The country was the 19th most resilient Asian nation, and scored 28.5 out of 100 on this ranking, according to the Australian think tank. The resilience was measured using different indicators for geo-economic security, geo-political security and internal institutional stability inside Pakistan.
The future trends measure of power bode slightly better news for Pakistan, as the country came in 7th in Asia, with a score of 7.6. This listing was calculated using the projected distribution of economic, military and demographic resources in Pakistan by 2030.
Besides these resource measures, Lowy Institute also studied influence measures such as diplomatic clout, economic relationships, defence networks and cultural influences of Pakistan in the global arena, and the results are not altogether encouraging. For example, the country is 14th, 20th, 14th and 17th on these lists respectively. It also has a negative power gap score, indicative of the ‘underachievement’ of Pakistani state power in international bodies.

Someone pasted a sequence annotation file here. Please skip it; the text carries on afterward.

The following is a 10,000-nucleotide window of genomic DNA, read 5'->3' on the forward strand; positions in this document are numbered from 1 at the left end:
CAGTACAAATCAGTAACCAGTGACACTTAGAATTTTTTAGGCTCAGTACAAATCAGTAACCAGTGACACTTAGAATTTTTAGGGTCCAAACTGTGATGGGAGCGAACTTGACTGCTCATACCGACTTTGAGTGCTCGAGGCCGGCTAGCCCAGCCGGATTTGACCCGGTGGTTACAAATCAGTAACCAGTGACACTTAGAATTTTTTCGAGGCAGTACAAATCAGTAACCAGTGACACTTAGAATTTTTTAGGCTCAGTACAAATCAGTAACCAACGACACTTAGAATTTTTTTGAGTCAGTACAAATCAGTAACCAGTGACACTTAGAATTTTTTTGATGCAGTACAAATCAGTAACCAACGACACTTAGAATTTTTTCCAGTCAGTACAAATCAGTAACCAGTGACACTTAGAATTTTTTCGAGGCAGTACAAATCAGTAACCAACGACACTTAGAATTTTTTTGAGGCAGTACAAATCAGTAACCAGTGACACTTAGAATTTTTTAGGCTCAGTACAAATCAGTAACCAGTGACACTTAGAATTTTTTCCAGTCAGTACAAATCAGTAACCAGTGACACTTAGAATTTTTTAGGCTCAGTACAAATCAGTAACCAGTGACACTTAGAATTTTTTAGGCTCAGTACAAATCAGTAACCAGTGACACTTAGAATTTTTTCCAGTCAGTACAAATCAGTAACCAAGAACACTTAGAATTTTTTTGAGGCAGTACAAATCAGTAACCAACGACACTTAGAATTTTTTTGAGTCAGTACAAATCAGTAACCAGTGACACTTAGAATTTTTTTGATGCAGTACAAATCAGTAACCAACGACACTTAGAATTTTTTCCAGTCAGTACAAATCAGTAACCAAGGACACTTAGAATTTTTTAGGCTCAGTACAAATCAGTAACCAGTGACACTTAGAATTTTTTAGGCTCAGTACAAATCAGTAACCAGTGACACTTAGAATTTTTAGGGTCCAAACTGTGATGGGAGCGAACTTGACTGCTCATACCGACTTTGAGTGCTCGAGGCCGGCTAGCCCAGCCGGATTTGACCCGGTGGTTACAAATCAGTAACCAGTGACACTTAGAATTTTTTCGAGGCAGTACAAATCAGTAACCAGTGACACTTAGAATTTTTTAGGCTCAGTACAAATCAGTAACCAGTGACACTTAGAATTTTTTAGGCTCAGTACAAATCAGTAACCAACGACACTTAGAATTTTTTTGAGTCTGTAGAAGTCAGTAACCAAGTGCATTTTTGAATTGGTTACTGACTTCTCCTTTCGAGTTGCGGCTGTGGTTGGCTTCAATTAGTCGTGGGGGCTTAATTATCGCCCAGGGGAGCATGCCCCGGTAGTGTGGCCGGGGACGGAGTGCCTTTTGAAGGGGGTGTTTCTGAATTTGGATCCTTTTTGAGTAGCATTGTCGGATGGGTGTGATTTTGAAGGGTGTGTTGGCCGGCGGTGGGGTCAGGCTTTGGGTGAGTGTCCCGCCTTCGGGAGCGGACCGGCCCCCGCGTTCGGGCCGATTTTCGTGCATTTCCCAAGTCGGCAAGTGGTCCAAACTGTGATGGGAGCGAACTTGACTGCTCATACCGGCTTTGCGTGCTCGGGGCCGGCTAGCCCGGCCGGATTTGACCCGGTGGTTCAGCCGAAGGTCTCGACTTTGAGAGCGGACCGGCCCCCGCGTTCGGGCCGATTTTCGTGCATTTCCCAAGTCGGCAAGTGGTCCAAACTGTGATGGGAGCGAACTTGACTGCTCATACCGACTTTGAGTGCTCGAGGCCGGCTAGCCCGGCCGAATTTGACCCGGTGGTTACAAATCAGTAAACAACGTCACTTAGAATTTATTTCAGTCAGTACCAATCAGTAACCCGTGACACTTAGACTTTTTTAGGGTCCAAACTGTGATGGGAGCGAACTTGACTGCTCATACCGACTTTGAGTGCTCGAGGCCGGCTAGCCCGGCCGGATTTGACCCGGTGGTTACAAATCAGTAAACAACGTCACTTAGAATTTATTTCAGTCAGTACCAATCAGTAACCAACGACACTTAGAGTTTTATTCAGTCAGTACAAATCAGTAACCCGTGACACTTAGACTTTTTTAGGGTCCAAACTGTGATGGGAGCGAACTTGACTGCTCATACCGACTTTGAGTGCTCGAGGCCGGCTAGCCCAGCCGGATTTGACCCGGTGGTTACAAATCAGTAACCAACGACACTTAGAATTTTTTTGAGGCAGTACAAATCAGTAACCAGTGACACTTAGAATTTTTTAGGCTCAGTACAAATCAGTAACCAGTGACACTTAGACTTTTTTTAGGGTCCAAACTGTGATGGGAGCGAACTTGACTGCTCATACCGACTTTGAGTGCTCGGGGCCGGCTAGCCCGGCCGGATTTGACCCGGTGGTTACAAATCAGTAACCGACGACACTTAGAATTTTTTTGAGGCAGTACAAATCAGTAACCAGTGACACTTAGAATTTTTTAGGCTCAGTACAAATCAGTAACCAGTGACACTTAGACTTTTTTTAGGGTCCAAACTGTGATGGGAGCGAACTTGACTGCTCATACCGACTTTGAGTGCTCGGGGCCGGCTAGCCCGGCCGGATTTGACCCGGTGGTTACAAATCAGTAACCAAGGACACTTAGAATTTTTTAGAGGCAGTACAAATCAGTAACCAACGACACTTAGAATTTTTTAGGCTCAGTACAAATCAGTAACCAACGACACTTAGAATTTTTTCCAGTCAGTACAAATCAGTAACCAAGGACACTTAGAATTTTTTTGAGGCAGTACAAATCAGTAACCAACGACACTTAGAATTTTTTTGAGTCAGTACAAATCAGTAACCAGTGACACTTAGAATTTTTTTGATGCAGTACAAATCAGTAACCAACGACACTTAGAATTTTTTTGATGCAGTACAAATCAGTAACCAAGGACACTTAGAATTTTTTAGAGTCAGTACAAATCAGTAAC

However, there were some ‘noteworthy indicators’ underlined in the report by Lowy Institute which Pakistan needs to monitor going forward.
The working age population in the country is expected to grow by 41.63 million people between 2015 and 2030, and will drive the demand for job growth.
Militancy remains a problem in Pakistan , and the country was ranked most politically unstable in the Asia Power Index, with 908 violent protests recorded between 2013 and 2017. In order to project power more effectively, the country has to tackle this issue on an emergency basis.
According to the Australian body, Pakistan is the only country in the Asia-Pacific that does not have a long range ballistic missile system. This could prove to be a significant game-changer in the security arena, even though Pakistan is pursuing the development of tactical weapons to offset this imbalance.
In terms of trade relationships, Beijing is the biggest partner of Islamabad, and the business between the two countries equals $13.3 billion, which is 43 per cent of the total regional trade of Pakistan. The US is second on the list, with a 17 per cent stake in our business sector, and the trade between the two countries is worth $5.6 billion. Indonesia, India and Japan are other big business partners of Pakistan, the report noted.